National Enquirer says it decided not to pay for Gore sex story interview

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By Howard Kurtz
Washington Post Staff Writer
Friday, June 25, 2010

The executive editor of the National Enquirer says that the Oregon masseuse who made a sexual assault allegation against Al Gore asked the tabloid for $1 million but that the Enquirer did not pay her or anyone else in reporting the story.

Barry Levine said in an interview Thursday that the woman offered to sell her account through her lawyer but that "no money exchanged hands" and the paper conducted only a brief interview with her.

Levine also acknowledged that the Enquirer did not call Gore's office for comment "for competitive reasons" out of concern that the former vice president would issue a statement and the paper would lose the exclusive in the two days before it reached newsstands. Gore spokeswoman Kalee Kreider confirmed that the paper made no such attempt but declined further comment.

The Enquirer obtained a Portland, Ore., police report in which the red-haired masseuse, whose name the tabloid withheld, told authorities that Gore had sexually assaulted her during a 2006 hotel massage. The woman initially declined to be interviewed by police but reconsidered and met with detectives early last year. The detectives concluded there was insufficient evidence to launch an investigation. The police never sought a statement from Gore or attempted to interview him about the claim.

An Enquirer reporter asked the woman why she didn't contact police on the night of the alleged incident, rather than waiting several weeks. "I was completely shaken and afraid I would lose my job," she responded. The woman, who told police that Gore had requested an abdominal massage, also said the Hotel Lucia asked her to provide services to a VIP guest registered as "Mr. Stone" and she was surprised to learn that it was Gore.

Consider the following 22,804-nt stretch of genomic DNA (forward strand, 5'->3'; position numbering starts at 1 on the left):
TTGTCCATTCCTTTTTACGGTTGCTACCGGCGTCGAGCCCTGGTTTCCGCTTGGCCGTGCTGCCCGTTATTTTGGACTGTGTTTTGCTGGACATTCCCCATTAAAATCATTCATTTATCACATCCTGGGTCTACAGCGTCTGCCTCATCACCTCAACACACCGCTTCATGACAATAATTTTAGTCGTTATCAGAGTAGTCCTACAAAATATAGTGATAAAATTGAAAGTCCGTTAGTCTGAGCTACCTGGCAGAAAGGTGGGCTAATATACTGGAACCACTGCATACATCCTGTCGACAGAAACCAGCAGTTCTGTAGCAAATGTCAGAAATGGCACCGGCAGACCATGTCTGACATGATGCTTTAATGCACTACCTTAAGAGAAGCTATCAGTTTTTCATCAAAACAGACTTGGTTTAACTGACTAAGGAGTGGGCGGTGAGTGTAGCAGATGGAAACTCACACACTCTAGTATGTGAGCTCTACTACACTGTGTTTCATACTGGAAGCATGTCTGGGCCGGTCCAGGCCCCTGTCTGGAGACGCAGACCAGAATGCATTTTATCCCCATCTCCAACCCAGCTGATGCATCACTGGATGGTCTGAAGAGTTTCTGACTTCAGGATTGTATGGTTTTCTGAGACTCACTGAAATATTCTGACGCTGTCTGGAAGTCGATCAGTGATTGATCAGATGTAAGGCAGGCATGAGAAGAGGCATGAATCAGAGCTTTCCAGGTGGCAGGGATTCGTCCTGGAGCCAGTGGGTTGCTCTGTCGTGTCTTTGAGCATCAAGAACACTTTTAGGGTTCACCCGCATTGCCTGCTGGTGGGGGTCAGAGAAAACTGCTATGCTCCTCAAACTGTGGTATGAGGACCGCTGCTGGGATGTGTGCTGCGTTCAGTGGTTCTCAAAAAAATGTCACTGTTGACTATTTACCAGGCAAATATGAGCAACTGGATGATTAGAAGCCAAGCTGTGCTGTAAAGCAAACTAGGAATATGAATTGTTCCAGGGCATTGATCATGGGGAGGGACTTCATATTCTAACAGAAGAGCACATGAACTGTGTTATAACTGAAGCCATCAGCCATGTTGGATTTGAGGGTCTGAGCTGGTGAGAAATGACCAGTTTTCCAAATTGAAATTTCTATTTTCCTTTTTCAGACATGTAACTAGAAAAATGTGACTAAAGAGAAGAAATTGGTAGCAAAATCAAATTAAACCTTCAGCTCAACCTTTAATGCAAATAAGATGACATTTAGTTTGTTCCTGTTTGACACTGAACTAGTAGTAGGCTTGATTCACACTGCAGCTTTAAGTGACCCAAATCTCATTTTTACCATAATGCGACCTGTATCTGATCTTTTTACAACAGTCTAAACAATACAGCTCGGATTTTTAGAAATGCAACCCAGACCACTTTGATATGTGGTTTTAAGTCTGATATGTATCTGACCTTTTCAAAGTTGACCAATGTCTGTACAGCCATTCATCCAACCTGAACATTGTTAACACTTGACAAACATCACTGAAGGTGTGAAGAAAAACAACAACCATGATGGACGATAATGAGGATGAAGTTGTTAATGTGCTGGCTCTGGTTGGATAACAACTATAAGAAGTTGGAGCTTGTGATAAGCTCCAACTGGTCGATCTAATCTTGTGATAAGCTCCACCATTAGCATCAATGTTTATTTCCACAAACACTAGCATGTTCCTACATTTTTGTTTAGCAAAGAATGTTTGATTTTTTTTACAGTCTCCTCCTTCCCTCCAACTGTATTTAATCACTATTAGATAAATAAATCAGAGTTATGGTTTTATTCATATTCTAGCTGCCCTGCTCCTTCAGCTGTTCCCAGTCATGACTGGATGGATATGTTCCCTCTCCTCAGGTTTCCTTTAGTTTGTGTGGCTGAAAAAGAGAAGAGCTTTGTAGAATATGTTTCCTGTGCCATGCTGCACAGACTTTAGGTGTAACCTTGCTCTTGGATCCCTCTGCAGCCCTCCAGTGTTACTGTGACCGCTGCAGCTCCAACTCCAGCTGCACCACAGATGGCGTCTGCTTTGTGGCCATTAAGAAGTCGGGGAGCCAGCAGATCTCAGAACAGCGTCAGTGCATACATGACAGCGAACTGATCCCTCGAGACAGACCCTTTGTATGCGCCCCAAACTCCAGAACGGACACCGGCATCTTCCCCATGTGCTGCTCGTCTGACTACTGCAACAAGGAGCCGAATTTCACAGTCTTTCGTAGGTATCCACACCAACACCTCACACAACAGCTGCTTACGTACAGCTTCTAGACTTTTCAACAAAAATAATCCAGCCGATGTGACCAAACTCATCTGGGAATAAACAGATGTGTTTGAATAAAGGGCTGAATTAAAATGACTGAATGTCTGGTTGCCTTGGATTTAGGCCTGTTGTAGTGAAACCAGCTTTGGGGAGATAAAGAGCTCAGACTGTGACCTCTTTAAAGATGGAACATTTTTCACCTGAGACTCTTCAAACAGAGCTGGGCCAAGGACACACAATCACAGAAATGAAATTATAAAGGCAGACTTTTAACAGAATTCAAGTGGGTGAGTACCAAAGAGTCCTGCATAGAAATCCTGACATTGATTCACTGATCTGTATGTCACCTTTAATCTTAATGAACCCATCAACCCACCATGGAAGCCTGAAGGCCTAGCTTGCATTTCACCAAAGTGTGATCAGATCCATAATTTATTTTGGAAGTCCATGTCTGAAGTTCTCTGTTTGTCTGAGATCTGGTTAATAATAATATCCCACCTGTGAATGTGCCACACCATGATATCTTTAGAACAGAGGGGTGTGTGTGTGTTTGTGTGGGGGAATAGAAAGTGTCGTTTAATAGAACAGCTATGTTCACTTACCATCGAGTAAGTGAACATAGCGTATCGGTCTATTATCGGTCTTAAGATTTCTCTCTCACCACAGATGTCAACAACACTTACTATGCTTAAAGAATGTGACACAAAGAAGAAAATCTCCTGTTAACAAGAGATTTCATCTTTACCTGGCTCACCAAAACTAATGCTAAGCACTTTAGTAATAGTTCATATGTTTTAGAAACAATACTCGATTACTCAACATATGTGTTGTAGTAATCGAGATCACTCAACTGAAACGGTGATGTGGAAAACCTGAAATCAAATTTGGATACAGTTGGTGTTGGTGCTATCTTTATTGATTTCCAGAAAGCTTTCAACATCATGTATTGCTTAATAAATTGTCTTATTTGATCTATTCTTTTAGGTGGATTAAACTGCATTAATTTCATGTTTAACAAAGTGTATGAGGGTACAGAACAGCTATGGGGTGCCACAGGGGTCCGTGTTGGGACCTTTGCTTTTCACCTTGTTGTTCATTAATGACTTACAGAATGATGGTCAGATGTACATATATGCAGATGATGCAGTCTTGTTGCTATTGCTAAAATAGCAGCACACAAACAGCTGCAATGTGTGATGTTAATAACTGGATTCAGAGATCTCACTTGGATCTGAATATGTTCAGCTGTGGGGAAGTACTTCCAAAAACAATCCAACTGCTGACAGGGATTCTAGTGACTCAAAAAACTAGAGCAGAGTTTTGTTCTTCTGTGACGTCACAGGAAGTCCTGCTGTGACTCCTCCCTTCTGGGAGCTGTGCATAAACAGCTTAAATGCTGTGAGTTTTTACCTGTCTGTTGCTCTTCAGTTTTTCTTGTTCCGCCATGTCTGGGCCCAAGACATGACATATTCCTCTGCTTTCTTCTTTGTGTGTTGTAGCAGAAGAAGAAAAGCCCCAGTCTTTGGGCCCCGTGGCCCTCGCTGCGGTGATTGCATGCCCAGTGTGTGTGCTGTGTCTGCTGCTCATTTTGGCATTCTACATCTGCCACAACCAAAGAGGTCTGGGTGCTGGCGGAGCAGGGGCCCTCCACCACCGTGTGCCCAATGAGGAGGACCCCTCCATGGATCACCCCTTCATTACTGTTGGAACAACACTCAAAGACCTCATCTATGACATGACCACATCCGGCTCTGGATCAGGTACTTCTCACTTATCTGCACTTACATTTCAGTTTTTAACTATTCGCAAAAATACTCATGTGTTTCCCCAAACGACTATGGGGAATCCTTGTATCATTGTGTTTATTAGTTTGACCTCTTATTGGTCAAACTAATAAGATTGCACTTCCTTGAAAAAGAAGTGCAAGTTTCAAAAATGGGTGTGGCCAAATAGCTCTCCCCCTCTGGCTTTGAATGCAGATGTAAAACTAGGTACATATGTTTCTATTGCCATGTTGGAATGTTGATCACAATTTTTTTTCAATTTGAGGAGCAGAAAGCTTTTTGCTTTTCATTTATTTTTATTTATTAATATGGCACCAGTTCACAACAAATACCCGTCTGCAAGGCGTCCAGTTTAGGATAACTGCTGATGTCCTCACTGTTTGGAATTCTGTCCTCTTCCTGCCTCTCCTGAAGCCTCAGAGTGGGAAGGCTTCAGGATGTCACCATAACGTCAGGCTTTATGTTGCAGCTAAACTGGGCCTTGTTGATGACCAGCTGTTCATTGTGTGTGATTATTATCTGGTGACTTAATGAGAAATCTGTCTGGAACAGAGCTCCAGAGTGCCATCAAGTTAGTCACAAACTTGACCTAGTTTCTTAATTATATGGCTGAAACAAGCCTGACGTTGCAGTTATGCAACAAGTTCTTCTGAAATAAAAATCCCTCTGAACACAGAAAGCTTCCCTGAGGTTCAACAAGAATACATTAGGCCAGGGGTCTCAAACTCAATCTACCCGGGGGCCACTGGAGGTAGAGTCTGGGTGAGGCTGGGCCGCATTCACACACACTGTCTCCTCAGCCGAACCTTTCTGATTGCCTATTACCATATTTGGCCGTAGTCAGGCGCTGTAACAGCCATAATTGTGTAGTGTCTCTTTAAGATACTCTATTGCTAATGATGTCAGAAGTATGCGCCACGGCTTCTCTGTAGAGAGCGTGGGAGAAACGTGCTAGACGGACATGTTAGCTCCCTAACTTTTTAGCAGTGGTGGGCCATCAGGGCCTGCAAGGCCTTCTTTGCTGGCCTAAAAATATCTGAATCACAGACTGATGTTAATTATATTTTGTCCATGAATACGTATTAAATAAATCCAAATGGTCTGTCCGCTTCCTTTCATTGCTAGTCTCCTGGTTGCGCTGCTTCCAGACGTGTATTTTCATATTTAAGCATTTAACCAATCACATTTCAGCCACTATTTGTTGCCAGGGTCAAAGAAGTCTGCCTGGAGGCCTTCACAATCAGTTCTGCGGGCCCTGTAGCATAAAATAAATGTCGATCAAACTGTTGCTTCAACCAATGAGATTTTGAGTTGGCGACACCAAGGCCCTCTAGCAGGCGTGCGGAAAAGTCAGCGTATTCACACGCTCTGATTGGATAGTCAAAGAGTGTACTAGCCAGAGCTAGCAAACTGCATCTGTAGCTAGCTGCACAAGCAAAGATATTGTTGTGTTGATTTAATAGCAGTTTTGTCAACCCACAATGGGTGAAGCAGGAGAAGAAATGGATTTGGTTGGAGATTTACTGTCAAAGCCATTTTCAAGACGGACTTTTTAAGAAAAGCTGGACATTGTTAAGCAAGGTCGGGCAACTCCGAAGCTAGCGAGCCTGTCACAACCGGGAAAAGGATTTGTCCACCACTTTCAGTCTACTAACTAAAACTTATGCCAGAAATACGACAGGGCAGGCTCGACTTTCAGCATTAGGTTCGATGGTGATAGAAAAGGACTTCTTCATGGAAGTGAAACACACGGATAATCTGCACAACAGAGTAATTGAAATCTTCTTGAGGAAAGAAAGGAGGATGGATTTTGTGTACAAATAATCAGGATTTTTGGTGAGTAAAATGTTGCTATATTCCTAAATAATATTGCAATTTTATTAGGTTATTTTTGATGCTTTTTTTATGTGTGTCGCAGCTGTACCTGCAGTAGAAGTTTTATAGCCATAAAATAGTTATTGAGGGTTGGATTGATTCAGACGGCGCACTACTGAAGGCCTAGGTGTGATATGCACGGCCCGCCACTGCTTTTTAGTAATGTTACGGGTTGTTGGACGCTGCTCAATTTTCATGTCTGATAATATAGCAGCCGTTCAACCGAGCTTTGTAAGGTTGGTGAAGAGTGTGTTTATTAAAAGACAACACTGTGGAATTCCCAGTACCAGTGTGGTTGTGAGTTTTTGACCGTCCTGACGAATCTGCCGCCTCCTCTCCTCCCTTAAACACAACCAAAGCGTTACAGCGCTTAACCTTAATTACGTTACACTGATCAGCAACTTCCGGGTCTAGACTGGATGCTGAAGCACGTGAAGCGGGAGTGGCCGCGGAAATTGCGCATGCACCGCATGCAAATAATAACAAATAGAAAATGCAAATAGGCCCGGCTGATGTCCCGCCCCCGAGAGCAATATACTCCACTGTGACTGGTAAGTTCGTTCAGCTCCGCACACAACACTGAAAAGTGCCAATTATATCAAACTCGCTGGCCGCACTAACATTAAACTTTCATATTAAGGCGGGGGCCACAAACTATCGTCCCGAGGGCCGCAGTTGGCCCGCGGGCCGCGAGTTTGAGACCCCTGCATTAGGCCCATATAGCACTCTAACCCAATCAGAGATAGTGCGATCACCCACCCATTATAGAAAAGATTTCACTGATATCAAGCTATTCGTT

According to a source friendly with the Gores, Al Gore confirmed that he received a therapeutic massage in his hotel room that night, and likely from the therapist making the accusation. But, the source said, Gore remembers getting a massage without incident and the therapist leaving on good terms.

Gore's attorneys wrote to the Portland Tribune in 2007 and 2008 that the allegation was "completely false," and the paper decided against publishing a story, in part because the woman was reluctant to be identified. In a 2007 letter, Gore's lawyers wrote: "You. . . . are aware that everyone who knows Al and Tipper Gore well can and does attest to the integrity of their 37 year marriage and to his honorable character. Moreover, no allegations remotely resembling the ones made by this lawyer have been made against Mr. Gore by anyone else." Gore recently announced that he and his wife are splitting up.

Asked why the Enquirer published the piece despite the woman's two-year delay in agreeing to be interviewed by authorities, Levine said: "We felt, if this was in legitimate police documents, that was a story that should be brought to the surface. We felt this was a significant story involving a very powerful man." He said he had former police officers examine the reports to make sure they weren't a "forgery" and felt "vindicated" Thursday when Portland authorities confirmed the authenticity of the documents.

The Enquirer report was followed up by a number of news organizations, including the Associated Press, the Portland Oregonian, the New York Post and The Washington Post.

The Enquirer's story, which Levine says was approved for publication just before the paper's deadline Monday night, relied heavily on documents. The tabloid confirmed that Gore, who had just released the film "An Inconvenient Truth," was in Portland at the time of the alleged incident to give a speech on global warming. The paper obtained the $540 bill -- including a 20 percent gratuity -- that the masseuse submitted to the Hotel Lucia, which retained her, along with her subsequent e-mail correspondence with the hotel.

Levine said he did not know whether the breakup of the Gore marriage prompted the masseuse to go public but that "you have to give her the benefit of the doubt." He conceded, however, that "this could come down to a he said/she said."

Staff writer Carol D. Leonnig contributed to this report.


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